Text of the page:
Nullus agenti dies longus est.
(Seneca, Epistulae Morales 122.3)

No day is long for the one who is really living.

(Pron = NOO-loos ah-GEN-tee DEE-ays LOHN-goos ehst)

Comment: I have taken liberty with the Latin word "agenti". It means, more
commonly, "living, doing, spending". No day is long for the one who is doing,
or working. I choose to interpret that as "really living".

What is really living? It is something that engages the whole of me. And by
this definition I understand that I spend too many days when I am not really
living, but more likely passing time, doing "stuff", or "working". There are
days, though, when I am at work, and time vanishes. I am so wholly into the
interaction with my students that the time dimensions ceases to be. The school
day ends, and I am tired but invigorated. Other days, I have a "plan", and I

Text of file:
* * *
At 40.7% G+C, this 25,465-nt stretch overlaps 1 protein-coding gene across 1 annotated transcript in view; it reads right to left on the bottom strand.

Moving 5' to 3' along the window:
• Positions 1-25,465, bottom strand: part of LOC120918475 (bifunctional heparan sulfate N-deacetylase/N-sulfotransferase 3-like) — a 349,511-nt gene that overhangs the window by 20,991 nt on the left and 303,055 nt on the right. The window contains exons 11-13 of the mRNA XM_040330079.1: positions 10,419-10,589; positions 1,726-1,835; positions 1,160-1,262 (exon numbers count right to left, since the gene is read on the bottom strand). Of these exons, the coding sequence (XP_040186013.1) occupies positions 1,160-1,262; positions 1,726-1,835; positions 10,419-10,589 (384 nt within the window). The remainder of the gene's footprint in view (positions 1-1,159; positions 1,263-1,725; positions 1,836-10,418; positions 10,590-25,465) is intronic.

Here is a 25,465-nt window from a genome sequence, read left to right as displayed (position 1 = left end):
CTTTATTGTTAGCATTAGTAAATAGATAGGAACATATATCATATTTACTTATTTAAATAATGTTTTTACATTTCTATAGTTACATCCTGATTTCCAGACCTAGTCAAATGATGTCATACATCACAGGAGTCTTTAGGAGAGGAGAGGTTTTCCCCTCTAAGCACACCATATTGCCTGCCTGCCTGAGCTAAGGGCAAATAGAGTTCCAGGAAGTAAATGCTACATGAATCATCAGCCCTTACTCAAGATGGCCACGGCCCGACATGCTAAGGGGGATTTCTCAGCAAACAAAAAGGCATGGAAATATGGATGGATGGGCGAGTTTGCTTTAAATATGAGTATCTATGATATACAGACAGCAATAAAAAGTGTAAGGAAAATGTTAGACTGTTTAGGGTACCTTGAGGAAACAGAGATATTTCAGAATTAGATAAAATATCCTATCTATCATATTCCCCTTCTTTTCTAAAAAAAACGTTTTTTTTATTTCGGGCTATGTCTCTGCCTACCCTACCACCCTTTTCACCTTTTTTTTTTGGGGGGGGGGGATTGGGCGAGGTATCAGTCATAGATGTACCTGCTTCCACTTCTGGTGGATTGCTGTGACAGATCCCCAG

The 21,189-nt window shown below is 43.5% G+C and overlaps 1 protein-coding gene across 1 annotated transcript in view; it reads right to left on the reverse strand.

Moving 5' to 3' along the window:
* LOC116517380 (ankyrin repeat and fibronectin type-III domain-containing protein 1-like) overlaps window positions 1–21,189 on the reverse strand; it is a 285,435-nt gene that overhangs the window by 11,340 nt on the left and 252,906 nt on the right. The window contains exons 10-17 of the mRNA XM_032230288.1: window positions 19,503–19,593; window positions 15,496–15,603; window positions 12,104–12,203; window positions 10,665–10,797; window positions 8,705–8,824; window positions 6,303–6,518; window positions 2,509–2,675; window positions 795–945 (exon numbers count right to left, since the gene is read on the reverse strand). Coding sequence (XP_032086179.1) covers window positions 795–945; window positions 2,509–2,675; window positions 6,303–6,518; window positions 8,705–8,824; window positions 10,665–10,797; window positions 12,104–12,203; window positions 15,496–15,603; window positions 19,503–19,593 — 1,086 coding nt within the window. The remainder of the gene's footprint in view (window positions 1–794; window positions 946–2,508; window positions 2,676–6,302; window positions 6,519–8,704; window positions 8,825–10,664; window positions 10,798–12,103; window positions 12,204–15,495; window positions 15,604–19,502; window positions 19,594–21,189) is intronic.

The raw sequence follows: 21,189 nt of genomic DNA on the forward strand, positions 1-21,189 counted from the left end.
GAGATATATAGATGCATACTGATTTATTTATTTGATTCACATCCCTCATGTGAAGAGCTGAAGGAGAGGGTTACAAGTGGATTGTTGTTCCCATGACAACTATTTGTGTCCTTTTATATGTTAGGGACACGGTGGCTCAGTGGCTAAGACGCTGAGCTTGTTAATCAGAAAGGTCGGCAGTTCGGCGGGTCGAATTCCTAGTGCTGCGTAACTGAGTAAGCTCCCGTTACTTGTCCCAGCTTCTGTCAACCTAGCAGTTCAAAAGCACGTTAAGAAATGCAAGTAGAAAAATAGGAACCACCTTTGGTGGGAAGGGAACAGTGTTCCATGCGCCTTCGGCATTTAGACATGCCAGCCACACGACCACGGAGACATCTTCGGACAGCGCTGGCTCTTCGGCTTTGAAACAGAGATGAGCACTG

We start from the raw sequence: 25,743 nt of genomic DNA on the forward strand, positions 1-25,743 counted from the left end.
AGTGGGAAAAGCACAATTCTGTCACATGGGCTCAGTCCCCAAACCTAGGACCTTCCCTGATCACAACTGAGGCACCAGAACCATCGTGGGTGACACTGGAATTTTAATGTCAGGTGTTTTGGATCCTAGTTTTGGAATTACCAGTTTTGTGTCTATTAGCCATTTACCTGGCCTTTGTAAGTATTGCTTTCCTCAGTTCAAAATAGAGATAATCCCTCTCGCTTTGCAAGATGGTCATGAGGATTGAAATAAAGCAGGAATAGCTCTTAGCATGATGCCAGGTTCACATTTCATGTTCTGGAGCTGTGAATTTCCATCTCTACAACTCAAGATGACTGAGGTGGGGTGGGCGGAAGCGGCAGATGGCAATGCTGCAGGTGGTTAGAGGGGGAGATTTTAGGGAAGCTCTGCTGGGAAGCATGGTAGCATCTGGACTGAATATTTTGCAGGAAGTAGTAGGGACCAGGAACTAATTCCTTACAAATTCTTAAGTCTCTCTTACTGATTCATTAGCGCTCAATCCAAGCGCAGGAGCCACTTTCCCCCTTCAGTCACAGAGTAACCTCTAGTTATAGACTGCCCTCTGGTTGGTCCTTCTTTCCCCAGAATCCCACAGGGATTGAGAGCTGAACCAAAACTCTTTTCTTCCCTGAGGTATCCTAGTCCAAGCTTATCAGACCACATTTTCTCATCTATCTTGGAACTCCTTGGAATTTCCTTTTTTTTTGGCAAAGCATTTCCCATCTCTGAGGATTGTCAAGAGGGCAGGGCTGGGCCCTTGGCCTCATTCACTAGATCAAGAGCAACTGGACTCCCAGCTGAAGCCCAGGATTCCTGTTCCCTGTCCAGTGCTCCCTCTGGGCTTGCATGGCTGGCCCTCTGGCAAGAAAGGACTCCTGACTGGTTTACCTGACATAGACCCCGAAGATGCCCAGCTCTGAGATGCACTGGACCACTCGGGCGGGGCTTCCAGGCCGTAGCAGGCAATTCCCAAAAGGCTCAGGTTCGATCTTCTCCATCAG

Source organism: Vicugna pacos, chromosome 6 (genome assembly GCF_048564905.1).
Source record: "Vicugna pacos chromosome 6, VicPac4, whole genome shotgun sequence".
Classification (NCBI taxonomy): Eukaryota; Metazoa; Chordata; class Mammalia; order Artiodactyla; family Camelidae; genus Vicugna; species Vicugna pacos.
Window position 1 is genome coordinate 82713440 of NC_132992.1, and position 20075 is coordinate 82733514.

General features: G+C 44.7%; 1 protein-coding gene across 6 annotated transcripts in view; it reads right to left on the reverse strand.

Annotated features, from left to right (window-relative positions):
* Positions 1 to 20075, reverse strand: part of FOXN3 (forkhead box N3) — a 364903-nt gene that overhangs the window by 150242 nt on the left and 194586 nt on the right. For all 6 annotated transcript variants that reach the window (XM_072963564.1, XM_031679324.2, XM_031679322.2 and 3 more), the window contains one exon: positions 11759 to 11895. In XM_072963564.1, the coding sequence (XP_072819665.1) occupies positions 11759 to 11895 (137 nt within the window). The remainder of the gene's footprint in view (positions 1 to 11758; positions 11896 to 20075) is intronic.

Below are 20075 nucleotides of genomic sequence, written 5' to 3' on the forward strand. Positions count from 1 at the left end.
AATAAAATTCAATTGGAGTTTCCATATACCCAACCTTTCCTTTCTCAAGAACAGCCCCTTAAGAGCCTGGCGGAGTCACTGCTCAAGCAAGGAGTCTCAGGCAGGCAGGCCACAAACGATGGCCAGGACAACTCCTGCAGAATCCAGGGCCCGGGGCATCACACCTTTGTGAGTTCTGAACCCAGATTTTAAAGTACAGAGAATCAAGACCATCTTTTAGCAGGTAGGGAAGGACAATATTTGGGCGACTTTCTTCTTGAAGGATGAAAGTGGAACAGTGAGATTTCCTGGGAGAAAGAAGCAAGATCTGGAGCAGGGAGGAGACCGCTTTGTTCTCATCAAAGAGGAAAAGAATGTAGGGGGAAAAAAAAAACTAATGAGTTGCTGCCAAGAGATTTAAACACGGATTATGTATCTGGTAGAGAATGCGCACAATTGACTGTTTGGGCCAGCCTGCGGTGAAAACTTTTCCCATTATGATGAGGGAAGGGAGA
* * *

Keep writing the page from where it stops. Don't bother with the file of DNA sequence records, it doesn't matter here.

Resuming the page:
work it. And the day creaks on. I am exhausted at the end.

I experience this timelessness more regularly when I paint. I begin working on
a canvass or piece of paper, and before I realize it, 3 or 4 hours have passed.
I have been completely, body and mind, one with the working, the living, the
doing, in front of me.

There is no way to figure out how to do this. We can only give ourselves to an
event, a moment. We can only jump in and see how it goes.

When I was a lifeguard working in inner city pools in Birmingham, often little
children would stand outside the gate of the pool while we were cleaning and
preparing the pool for the day. They would yell: why don't you jump in?

I often recall that child's voice, that invitation. Why don't you jump in--to
this, right here, right now? When I do, the day is not long.

Bob Patrick
(Used with permission)
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